In counter-terrorism, “surveillance correlations” refers to several seemingly unrelated events actually being related, and showing evidence that you are either under surveillance or about to be attacked. Few areas of concern are showing more evidence of surveillance correlations than our water, electrical and nuclear facilities. Very simply, surveillance correlations presuppose that, if you see something once, it means nothing. If you see something twice, it is merely a coincidence. However, if you see something three times, you are under surveillance or someone is about to do you harm.
One year ago this month- on April 13th, two days before the Boston Marathon bombing – someone snuck into an underground vault near San Jose, California and cut out a number of telephone cables. Within 30 minutes, unidentified gunmen opened fire on the nearby PG&E electric transmission substation. This coordinated assault just before 1 a.m. lasted less than an hour, but totaled some 100 shots fired and caused the destruction of 17 transformers.
By the time the police arrived, the perpetrators were gone, and they remain at large.
Repairs to the substation were so extensive that it had to be closed down for a month.
Just a few days later -on April 21st, at 2 o’clock in the morning – an unidentified person traveled by boat to the perimeter of the TVA Watts Bar Nuclear Plant in Spring City, Tennessee, then trespassed onto the facility. The intruder exchanged gunfire with security guards, then sped away in his boat.
The identity of the person is still unknown.
The very next day, a Muslim from Canada named Ahmed Abass was arrested in New York allegedly planning to kill as many as 100,000 people by contaminating air and water supplies with bacteria in a major U.S. city. Abass – who studied chemical engineering at Laval University in Quebec – was also accused of illegally applying for a visa to stay in the U.S. and “fraudulently commit an act of international terrorism.”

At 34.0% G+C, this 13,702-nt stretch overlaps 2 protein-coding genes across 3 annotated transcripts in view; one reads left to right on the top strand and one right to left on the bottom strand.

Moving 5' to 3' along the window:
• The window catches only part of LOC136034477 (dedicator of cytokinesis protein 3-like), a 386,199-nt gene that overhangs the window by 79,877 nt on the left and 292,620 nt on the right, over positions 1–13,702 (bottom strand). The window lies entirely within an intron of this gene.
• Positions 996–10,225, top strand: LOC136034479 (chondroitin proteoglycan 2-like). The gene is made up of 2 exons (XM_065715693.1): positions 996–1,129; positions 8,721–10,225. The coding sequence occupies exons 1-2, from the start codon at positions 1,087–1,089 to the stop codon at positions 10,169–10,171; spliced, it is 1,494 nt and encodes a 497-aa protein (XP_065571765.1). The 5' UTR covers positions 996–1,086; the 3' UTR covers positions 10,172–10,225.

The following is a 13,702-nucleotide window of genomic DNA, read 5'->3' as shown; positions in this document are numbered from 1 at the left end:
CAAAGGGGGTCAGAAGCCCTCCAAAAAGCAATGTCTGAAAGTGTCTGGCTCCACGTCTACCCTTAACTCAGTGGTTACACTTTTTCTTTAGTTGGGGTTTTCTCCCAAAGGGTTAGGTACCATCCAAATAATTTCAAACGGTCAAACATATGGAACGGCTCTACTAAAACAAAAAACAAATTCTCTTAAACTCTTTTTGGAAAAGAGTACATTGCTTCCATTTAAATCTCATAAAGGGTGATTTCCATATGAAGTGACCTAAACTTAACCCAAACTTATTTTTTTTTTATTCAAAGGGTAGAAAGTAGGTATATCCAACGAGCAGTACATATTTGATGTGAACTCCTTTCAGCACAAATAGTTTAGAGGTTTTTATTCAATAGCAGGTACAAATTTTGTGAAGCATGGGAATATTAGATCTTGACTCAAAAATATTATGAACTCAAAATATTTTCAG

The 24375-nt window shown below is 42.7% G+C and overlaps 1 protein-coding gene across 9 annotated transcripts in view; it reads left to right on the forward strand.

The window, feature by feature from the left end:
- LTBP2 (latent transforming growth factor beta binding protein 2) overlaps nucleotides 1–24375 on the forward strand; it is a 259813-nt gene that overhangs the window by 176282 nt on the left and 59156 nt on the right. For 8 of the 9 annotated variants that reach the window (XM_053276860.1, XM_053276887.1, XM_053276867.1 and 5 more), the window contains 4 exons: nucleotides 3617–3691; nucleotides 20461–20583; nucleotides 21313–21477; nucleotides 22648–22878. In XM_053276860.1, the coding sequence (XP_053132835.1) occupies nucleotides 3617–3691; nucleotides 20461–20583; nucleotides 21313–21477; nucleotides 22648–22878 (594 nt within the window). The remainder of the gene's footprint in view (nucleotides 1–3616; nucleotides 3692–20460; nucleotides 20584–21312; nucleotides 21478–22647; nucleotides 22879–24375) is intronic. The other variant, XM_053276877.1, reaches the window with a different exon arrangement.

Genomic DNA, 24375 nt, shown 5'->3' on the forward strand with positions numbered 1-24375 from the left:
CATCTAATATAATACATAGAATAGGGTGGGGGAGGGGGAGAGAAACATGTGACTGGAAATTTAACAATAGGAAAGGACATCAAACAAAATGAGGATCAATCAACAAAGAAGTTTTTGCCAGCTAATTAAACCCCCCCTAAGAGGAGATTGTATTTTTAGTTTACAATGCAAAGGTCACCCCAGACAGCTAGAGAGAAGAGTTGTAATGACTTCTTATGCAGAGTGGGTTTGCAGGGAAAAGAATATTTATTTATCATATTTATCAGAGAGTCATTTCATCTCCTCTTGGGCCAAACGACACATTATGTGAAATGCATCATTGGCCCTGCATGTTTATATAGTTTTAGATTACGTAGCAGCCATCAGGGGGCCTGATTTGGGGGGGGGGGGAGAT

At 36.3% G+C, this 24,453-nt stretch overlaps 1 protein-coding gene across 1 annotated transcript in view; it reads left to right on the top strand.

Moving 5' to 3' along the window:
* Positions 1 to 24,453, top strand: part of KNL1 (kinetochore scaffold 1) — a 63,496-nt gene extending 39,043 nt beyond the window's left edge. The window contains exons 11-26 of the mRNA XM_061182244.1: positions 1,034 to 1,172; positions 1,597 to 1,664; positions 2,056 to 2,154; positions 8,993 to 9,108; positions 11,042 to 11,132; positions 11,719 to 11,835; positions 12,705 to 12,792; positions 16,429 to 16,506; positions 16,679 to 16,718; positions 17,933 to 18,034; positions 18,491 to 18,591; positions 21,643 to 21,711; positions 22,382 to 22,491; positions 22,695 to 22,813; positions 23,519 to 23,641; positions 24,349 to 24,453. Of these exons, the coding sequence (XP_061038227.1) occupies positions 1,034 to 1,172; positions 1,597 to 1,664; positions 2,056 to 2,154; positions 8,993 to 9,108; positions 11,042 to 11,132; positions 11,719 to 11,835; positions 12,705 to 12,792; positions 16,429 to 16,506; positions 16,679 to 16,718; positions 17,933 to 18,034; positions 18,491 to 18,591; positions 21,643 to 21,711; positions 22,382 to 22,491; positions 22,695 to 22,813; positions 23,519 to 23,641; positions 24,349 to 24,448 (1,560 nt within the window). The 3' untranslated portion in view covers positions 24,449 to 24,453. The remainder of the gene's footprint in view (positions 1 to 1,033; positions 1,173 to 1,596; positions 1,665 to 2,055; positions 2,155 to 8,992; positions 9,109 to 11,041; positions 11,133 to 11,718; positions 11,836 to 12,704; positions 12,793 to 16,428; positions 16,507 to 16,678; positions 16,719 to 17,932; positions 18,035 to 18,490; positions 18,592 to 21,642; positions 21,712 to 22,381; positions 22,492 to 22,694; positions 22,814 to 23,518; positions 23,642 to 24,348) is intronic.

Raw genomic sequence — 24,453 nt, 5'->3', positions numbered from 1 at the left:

Barely three weeks later, seven people from Pakistan, Singapore and Saudi Arabia were caught trespassing just after midnight on the grounds of the Quabbin Reservoir – one of the country’s largest man-made public sector reservoirs, supplying water to some 2 million people in the Boston area. The five men and two women claimed to be international students and chemical engineers interested in water supplies for “their education and career interests.”
Massachusetts state police said, “there was no evidence that the seven were committing any crime beyond the trespassing,” so they were released.
Lastly, just this past January, another Muslim – 26-year-old, Asaf Mohammad – was arrested after being found trapped inside a 20-inch pipe outside a storage tank at a water-treatment plant in Manalapan, N.J. Authorities say he was discovered by morning work-crews and had been trapped for hours overnight.
Why have these instances received only scant coverage – and virtually no follow-up – in the media?
I believe it is because both the media and intelligence analysts are unwilling – or unable – to acknowledge the correlations among these events.
(Recall that both entities ignored warnings about 9/11; warnings about the Tsarnaev brothers,; warnings about Benghazi; failed to foresee the Arab Spring; or even that Russia would show mass aggression towards Ukraine).
The small attacks and infiltrations of the last 12 months could actually be part of a well-orchestrated series of “dry runs” to test the vulnerabilities of our critical infrastructure, including the reactions of infrastructure security personnel.
The fact that these eerily similar instances occurred within a single, 12-month period is absolutely unprecedented.
The fact that they all occurred in the last 12 months may signal that an attack is well into its advanced stages of planning.
If these instances of suspicious activity don’t show correlations, I don’t know what does!